Monday, June 05, 2017

The Wonder of Wonder Woman

Months ago, I had very mixed feelings about going to see the Wonder Woman movie. I was never a big Wonder Woman fan in the first place. I'd read the comics sometimes in the '60s, watched the amusing Lynda Carter show in the '70s but was never really into it. I was really sick to death of the current Marvel and DC comic movies - the Marvel movies were no longer very funny and the last good DC-related movie was probably Batman back in the late '80s.

I always liked heroic, smart and/or very inquisitive women. Give me someone like Scout from To Kill a Mockingbird, Harriet from the Harriet the Spy books, Eowyn from The Lord of the Rings, Princess Leia from the Star Wars movies, Ripley from the Alien movies (at least the first 2 movies), Lizzie from Pride and Prejudice, Marie Curie from history, Eleanor Roosevelt from history (who, on surface, was not overly heroic, but she really learned to be over time).

A few years ago, I'd run into some interesting info on Wonder Woman by Jill Lepore (while I don't think I ever met her, her lovely Dad Frank had been my guidance counselor in high school so I've watched her career with interest). Fascinating that Wonder Woman had some real life inspiration from suffragettes and probably Margaret Sanger! Growing up, I'd found Wonder Woman kind of irritating for the overly brief costume and a bit much emphasis on her physic. But she was quite strong, even in the old days. The current brand of superhero movies were just getting too bombastic with no plot and very bloated and endless fight scenes. So I figured I'd give the new movie a pass.

And then I started seeing the trailer for the new Wonder Woman movie. It was an impressive two minutes. Interesting photography, athletic leaping about, some humor...maybe this would be good. I'd always hated the slow motion in movies like The Matrix but the use of slomo in the trailer made sense for Wonder Woman.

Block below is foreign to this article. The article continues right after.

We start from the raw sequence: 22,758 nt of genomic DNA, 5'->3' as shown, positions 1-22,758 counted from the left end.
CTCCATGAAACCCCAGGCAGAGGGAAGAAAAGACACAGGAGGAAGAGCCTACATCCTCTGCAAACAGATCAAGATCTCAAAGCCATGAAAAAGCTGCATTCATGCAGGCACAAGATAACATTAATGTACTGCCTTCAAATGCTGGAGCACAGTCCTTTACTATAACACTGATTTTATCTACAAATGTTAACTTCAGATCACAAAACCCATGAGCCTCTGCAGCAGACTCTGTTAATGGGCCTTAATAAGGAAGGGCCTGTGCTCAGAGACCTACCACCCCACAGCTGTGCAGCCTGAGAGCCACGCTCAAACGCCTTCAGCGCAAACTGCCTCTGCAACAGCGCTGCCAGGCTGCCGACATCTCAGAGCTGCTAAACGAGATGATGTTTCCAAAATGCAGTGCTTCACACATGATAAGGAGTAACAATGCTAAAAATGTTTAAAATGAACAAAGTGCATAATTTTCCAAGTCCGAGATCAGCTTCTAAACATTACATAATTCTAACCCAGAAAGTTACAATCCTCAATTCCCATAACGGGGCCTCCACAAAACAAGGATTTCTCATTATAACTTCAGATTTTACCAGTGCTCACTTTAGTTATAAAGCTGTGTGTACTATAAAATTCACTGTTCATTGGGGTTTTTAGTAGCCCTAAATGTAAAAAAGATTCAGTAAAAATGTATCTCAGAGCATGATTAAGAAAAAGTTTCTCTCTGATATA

So I went on the first day. I went on about one hour of sleep, so during the first hour of the movie, i dozed off periodically and missed a few points. The theater wasn't terribly full for a 12:30 show, but it had more than the 10-20 you often see during the first show on a Friday. I did manage to stay awake through most of the second half and really enjoyed most of it. The scene where Wonder Woman rose out of the trenches and ran across the battlefield was extremely moving on many levels.

There were at least two backward-nods to "Great Famous Feminist Moments in Movies and/or Books." The scene I mentioned featuring Diana racing across "No Man's Land" just screamed the famous moment from Return of the King where Eowyn rips off her helmet, yells "I am no man!" and kills the Witch King (with help from another "non-man," Merry). The other moment was a little quieter and I missed it during it first time I saw the movie as I was sleeping. But I went again on Saturday with my family. There's that amusing scene when Diana and Steve talk on the boat, and she explains that she understands about pleasure seemed like a shout out to Teri Garr's famous comment in Tootsie "I'm responsible for my own orgasm."

The action scenes were all well-shot, and there was always enough character development and dialog to keep the movie interesting. Strong photography, effects, costumes, production development, acting, script - this is probably the best comic-based action movie I've ever seen, though I'm still debating between Wonder Woman and the '78 Superman. I ranked it an 8 on IMDB. Congratulations to Patty Jenkins, Gal Gadot & the rest of the crew - you did a great job!!


I had such hope that maybe, just maybe, the 20 minutes of bloated fighting at the end of every action movie would not happen in Wonder Woman. When Diana killed the German general, I nearly stood up and cheered. But then she realized that even though she thought she'd killed Ares, the war was going on...because the war-mongering general was not Ares, but someone more behind-the-scenes was...which, after a few minutes of interesting discussion about how Ares worked, launched into about a 15 minute-long boated fight scene. Oh well, at least it seemed a little shorter than usual, and the bits that featured Steve added some real pathos to the ending.